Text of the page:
home News Students account for over 37% of new clients seeking help after experiences of sexual violence in 2019, SVCC Annual Report reveals

Students account for over 37% of new clients seeking help after experiences of sexual violence in 2019, SVCC Annual Report reveals

Over 37% of new clients who presented at the Sexual Violence Centre Cork last year were students. The figures come following the release of the Centre’s 2019 Annual Report today. 

Three quarters of all new clients reported that they were 23 years or younger at the time of the sexual assault, and over 60% of new clients were less than 29 years old. 

Over the last year, the Sexual Violence Centre Cork has collaborated with UCC and the Students’ Union on campaigns such as the Ask for Angela initiative and the Consent Tea Party held in the President’s Garden last Fresher’s Week.

The week is the official start of term for college students, with activities and events held on campus to initiate the new semester and get involved in student life. Mary Crilly, the CEO of the Sexual Violence Centre Cork, has spoken about “the other side of freshers”: the increase in incidents of sexual assault and harassment seen during nights out. 

According to accounts given by clients to the centre, almost 23% of perpetrators were between the ages of 18-23 years and an identical percentage were between the ages of 24-29 years old.

Just one third of clients reported their experience to An Garda Síochána, but over 90% had disclosed it to family, friends, or their GP.

Free of charge, the Centre provides a telephone help/textline, counselling/psychotherapy and art therapy, accompaniment to Sexual Assault Treatment Units (SATU) and court, as well as supporting victims in their contact with the justice system. 

Over the year, the centre answered 3469 calls and texts, delivered 1714 counselling appointments, supported 197 people through the SATU process and accompanied 20 people to court.

Of their time seeking support from the Centre, clients provided feedback such as the following: 

“I feel like a human being again which I never thought was possible before.”

The report highlights both the invaluable work of the centre in the community, and how pervasive the issue of sexual violence remains.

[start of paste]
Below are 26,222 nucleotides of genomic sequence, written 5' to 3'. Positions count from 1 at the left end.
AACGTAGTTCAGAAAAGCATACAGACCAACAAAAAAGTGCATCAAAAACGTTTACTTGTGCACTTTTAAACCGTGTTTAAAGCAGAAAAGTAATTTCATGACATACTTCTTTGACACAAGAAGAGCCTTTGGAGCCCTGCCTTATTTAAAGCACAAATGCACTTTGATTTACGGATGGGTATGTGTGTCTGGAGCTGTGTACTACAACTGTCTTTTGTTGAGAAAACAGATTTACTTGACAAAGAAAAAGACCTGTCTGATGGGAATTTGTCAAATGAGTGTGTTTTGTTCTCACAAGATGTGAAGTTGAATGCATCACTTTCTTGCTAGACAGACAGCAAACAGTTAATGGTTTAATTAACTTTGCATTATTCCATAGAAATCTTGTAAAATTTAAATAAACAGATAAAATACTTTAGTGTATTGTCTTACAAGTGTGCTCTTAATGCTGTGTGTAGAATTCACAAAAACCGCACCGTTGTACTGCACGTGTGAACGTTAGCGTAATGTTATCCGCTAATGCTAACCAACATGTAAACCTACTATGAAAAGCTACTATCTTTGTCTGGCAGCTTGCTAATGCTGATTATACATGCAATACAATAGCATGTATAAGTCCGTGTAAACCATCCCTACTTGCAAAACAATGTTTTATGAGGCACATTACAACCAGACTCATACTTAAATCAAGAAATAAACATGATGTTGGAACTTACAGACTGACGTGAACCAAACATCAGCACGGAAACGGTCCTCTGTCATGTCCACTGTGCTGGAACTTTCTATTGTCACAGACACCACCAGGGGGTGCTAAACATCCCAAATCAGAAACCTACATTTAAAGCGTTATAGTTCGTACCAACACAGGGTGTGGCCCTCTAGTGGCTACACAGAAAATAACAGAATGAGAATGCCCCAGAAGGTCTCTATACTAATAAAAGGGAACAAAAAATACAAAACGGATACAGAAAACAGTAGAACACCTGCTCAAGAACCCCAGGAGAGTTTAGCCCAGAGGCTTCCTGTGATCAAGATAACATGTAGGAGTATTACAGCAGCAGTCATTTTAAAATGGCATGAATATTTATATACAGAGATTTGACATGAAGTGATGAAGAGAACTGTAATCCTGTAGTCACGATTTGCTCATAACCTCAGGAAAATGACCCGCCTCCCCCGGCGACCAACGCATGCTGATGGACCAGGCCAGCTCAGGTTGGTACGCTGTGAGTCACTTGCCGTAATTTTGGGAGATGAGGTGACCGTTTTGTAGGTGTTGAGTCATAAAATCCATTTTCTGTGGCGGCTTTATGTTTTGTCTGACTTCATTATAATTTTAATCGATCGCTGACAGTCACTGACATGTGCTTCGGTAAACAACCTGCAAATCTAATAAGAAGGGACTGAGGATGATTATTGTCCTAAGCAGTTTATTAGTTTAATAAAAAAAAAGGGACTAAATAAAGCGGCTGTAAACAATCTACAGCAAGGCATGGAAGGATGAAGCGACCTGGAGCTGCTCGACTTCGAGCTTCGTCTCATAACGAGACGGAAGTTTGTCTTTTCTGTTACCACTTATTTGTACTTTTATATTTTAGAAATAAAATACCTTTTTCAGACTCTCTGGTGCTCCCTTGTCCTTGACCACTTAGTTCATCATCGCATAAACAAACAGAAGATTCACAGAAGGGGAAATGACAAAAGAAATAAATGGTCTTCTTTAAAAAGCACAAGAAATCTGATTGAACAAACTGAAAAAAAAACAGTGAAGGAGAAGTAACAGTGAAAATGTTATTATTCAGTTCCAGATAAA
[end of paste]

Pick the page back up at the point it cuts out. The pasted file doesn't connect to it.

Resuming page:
Mary Crilly wrote in the opening pages of the report that “It has been my privilege to work in the Sexual Violence Centre since it opened its doors 37 years ago. It continues to be an honour and a privilege. I continue to experience despair at the level of sexual violence in our country and at the extent of victim blaming.”

“The Centre has been closed to personal callers since March 2020 and I still find it strange to see the purple door closed,” she continued. “We have continued to work behind those doors, moving to provide services over the phone and online. We will continue to be available. We will continue to provide services. We did not go away. We will not go away.”

“I thank each and every victim I have met. Your courage and your bravery give me what it takes to keep on going. I thank every friend and family member who has supported their loved ones who have been victims of sexual violence. It makes a huge difference. Thank you to the caring, wise professionals who work with victims of violence. Thank you to everyone who has supported the work of the Centre, in big ways and little ways. It all counts. It all adds up. Thank you.”

** The Sexual Violence Centre is contactable through text at 087-153-3393, and the freephone number is 1800-496-496 for those in the Cork area. You can also contact the Centre through email at info@sexualviolence.ie or through social media. **